Here's food for thought - what if it takes the highly scientific and analytical mind of a neuroscientist to fully unlock the secrets to a truly engaging museum or gallery space?
The Peabody Essex museum, Salem, has hired Tedi Asher to test exactly that theory - she becomes the world's first museum 'staff neuroscientist'. The aim is to help people move about the space with a renewed sense of discovery and exploration.
How successful this will be in creating new ways of interacting with cultural spaces remains to be seen - but I think the intentions here are sound. One of my start points in producing any interpretative guide is always how we can help visitors engage with art or artefacts in creative and captivating ways.
I'm particularly intrigued to hear how their work with wall labels plays out (I can fully believe we only spend 2.5 seconds reading them), as well as how the incorporation of 'the element of surprise' features in future exhibition spaces.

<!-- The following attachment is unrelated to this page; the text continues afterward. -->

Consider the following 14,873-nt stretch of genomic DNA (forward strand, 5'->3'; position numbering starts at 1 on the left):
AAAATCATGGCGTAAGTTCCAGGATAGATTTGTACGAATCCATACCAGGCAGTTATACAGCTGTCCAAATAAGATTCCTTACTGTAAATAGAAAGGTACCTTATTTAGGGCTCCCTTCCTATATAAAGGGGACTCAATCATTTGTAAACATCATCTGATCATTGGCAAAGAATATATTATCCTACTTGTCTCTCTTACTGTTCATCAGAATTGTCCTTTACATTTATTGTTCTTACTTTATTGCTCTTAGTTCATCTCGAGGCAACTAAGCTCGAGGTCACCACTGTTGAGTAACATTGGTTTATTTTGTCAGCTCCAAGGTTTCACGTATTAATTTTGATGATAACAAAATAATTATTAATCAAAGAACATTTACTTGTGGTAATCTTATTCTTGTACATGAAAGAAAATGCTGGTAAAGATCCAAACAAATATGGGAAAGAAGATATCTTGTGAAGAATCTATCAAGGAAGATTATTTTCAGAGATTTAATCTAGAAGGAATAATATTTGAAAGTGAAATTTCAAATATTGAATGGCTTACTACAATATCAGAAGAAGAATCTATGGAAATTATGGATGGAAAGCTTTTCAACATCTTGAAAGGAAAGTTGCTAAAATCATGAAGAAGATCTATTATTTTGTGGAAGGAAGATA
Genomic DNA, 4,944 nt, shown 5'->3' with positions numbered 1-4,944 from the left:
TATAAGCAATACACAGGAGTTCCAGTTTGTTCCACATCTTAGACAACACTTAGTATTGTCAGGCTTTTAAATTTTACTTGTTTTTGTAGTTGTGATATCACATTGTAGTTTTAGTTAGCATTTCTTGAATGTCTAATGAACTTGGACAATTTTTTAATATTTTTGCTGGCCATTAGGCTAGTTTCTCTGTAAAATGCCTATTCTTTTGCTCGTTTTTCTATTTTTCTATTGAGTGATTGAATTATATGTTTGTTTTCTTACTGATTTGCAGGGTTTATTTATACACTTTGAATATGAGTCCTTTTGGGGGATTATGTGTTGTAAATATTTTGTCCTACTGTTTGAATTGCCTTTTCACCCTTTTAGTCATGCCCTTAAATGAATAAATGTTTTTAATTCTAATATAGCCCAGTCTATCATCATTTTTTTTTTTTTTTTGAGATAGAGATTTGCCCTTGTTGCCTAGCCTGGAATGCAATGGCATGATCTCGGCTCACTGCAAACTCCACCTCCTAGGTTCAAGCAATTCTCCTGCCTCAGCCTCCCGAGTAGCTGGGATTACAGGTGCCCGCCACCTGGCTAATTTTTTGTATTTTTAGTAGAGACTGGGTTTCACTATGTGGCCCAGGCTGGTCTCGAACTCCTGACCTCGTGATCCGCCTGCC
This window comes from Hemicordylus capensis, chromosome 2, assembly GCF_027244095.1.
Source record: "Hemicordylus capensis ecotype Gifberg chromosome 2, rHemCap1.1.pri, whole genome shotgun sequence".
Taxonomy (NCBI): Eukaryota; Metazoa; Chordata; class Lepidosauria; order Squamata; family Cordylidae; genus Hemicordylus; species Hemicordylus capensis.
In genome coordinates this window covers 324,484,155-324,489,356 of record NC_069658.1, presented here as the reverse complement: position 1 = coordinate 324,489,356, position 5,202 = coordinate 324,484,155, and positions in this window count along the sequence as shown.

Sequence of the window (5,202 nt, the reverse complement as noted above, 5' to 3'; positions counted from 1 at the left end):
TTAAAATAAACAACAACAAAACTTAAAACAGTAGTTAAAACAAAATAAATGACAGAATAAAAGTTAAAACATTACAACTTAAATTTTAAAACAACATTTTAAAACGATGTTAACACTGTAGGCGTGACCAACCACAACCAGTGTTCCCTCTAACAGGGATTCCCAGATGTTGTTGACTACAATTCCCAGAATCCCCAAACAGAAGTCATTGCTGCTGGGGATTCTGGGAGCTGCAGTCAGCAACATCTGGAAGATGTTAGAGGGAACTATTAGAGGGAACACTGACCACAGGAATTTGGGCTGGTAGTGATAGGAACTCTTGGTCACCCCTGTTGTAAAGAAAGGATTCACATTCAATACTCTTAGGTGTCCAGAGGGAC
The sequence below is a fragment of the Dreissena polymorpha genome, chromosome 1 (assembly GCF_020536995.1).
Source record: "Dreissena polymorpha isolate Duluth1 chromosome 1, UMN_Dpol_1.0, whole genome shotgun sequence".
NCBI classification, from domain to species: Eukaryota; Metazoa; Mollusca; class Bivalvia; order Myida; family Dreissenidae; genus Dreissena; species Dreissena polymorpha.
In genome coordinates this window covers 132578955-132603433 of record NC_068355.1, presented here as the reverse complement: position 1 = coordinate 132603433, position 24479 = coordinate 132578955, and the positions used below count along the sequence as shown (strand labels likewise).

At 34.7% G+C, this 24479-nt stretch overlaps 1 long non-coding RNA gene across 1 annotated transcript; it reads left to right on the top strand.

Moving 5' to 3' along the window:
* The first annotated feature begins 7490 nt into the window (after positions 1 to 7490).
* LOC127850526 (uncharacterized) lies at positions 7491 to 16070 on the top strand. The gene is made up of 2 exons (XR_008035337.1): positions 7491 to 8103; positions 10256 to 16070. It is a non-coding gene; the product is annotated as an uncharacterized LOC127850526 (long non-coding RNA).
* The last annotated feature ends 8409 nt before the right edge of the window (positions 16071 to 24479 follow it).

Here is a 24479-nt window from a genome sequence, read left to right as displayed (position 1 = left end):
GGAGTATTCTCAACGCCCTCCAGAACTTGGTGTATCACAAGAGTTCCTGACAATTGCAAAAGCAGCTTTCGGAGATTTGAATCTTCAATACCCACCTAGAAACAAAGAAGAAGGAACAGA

Lots of promising ideas in here, then, and I'm excited to see the results as they start coming through.
For decades, museums have sought a minimalist approach when it comes to their galleries, hanging art on clean white walls so viewers can focus intently on the work before them. But what if they’ve been doing it all wrong? To answer that question, the Peabody Essex Museum is taking what is being hailed as an unprecedented step in the museum world: hiring a neuroscientist to help apply the tenets of modern brain science to enhance the museum-going experience.